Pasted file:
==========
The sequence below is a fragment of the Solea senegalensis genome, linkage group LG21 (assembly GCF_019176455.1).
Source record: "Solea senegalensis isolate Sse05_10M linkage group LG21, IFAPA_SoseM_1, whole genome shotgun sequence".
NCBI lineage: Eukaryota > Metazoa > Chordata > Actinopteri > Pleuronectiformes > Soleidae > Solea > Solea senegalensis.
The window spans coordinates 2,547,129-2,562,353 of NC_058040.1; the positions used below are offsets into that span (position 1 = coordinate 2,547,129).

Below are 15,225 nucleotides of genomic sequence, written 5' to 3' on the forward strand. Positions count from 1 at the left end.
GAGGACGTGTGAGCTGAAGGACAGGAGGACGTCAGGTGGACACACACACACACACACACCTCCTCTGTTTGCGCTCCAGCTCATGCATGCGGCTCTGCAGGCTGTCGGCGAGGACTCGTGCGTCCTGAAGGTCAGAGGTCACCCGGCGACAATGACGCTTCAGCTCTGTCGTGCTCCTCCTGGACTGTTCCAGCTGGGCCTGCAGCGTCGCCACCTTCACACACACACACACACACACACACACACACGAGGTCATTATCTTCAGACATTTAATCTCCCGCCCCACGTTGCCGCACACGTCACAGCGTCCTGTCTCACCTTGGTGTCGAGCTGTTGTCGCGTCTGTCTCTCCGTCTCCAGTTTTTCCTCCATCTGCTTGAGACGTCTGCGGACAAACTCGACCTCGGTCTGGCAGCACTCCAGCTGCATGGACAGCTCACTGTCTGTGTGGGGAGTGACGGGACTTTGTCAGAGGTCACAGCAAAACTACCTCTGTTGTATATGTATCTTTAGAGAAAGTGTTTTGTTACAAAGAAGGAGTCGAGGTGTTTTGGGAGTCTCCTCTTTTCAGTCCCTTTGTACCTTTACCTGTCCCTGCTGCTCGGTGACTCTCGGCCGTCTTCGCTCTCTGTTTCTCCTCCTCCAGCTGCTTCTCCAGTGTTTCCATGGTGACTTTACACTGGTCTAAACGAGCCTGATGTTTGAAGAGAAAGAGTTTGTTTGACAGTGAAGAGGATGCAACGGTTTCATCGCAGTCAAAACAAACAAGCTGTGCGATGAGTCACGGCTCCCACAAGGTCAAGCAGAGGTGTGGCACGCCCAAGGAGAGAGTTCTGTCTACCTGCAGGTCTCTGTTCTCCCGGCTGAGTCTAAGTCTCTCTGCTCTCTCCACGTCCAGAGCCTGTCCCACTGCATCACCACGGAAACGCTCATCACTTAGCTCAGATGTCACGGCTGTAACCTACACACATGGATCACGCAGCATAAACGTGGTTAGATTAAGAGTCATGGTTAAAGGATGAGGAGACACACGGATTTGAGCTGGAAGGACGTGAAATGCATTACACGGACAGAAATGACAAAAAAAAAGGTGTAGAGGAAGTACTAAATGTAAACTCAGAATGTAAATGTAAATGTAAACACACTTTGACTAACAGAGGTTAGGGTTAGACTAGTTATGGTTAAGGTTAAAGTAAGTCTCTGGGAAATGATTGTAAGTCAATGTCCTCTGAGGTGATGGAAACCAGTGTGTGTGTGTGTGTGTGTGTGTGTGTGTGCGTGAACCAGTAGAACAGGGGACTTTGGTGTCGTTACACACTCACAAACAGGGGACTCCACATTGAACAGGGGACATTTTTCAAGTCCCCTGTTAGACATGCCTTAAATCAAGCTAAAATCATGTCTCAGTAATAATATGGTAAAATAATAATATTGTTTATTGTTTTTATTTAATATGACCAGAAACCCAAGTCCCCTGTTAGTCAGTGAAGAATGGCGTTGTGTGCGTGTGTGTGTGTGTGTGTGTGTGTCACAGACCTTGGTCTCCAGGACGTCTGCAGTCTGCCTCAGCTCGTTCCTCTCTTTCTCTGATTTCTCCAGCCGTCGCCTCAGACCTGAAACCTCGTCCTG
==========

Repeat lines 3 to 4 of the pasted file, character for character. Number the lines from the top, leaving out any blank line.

NCBI lineage: Eukaryota > Metazoa > Chordata > Actinopteri > Pleuronectiformes > Soleidae > Solea > Solea senegalensis.
The window spans coordinates 2,547,129-2,562,353 of NC_058040.1; the positions used below are offsets into that span (position 1 = coordinate 2,547,129).